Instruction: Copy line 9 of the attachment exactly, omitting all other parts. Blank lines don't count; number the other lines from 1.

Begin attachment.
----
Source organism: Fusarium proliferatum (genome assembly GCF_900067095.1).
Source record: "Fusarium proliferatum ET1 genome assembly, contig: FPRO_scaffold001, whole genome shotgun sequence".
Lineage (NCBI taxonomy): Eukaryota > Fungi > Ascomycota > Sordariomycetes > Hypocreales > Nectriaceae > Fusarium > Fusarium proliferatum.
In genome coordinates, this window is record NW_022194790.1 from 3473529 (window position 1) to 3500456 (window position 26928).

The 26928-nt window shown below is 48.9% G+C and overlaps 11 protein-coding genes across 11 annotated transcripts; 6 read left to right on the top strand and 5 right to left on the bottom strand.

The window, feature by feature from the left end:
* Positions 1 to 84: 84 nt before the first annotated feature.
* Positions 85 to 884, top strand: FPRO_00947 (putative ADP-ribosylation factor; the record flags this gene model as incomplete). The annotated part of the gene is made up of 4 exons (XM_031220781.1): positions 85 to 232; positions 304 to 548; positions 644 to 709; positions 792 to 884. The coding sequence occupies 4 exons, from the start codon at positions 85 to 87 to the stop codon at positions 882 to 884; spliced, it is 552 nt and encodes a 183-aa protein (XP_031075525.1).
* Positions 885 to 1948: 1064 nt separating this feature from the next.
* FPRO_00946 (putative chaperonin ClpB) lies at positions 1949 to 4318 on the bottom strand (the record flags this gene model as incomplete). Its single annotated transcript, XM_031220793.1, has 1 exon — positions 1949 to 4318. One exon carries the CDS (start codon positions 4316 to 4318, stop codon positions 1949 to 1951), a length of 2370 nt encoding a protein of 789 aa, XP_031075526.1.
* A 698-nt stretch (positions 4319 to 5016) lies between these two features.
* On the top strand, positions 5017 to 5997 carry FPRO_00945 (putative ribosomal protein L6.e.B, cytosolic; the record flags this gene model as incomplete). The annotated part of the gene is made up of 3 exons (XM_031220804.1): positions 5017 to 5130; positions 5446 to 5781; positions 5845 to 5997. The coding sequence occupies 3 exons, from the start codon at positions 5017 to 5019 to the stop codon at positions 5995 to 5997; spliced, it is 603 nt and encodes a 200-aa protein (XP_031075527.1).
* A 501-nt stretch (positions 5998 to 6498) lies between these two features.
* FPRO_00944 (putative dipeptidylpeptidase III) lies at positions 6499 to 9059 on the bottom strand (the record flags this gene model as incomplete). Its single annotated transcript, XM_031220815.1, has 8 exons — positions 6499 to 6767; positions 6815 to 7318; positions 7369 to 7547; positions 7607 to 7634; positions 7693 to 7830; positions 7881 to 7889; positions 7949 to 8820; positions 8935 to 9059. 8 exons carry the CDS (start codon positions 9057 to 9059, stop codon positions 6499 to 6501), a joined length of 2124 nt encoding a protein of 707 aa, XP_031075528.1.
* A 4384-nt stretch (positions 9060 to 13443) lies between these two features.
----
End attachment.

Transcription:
* Positions 885 to 1948: 1064 nt separating this feature from the next.